• Running to his right could give him a better angle at kicking the ball over the left sideline within the 20.
  • It made it harder for the defense to plan to block the punt since he could pick a lane without defensive penetration.
  • He punted while running forward, while typical American punters punt while walking forward. This increased forward momentum translates into longer punts.
  • By not punting immediately, he gained the equivalent amount of “hang-time” for his teammates to get downfield and cover the punt. Hackett tended to kick the ball with a different trajectory from American punters who aim for height — his punts were like a 1970s Jack Nicklaus tee-shot, starting out low, then rising in arc. Some of his punts were designed to roll forward like a modern teeshot, while ones in danger of going over the goalline were crafted to roll backwards.

Now ESPN is writing about the Australian pipeline to American football, and Sailer is justly proud of his insight:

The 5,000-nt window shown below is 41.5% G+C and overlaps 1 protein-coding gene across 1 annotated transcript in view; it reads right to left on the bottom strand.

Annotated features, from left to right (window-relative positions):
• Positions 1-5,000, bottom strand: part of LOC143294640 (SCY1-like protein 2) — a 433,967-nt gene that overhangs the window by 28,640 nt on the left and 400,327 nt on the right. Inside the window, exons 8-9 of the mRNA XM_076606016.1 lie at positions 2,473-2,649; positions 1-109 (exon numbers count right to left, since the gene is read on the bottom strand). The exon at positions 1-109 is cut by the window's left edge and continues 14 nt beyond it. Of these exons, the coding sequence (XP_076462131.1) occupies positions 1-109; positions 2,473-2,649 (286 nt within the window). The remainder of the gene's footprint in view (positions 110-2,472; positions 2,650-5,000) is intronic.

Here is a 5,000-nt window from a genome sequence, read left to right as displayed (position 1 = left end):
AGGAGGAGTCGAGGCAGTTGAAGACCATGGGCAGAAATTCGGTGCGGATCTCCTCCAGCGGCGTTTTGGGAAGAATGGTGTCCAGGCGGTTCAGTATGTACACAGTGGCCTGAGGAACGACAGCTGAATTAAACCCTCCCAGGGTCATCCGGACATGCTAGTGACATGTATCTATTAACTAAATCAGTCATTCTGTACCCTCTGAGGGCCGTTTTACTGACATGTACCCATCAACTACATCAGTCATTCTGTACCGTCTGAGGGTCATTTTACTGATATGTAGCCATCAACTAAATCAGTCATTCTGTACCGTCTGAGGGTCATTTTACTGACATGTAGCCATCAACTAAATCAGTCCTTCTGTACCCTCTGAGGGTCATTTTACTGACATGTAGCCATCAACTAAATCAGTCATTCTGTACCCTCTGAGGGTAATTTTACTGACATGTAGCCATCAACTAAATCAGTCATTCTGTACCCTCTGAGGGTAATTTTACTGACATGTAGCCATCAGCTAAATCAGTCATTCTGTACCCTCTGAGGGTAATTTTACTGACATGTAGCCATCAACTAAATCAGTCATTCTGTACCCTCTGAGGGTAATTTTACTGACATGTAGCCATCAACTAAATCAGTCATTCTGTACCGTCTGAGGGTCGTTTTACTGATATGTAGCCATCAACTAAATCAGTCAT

(This is one of the rare occasions I’ve been ahead of the curve on sports, so I’m tooting my own horn here.)

My guess is that in the long run, Americans will figure out how to teach their own kids these superior techniques, so in a few decades, Americans will once again dominate the ranks of NFL punters, just as the soccer-style kicker revolution in American football in the 1960s-1970s wound up with an influx of foreign Garo Yepremian-style kickers, but now is back to being predominately American kickers using the once foreign style.

Scientists are hoping to train the body to accept new organs

Monday, February 11th, 2019

Before the discovery of anti-rejection drugs, organ transplants were simply impossible, but anti-rejection drugs are immune-depressant drugs. Now scientists are hoping to train the body to accept new organs:

In 1953, Dr. Peter Medawar and his colleagues in Britain did an experiment with a result so stunning that he shared a Nobel Prize for it. He showed that it was possible to “train” the immune systems of mice so that they would not reject tissue transplanted from other mice.

His method was not exactly practical. It involved injecting newborn or fetal mice with white blood cells from unrelated mice. When the mice were adults, researchers placed skin grafts from the unrelated mice onto the backs of those that had received the blood cells.

The mice accepted the grafts as if they were their own skin, suggesting that the immune system can be modified. The study led to a scientific quest to find a way to train the immune systems of adults who needed new organs.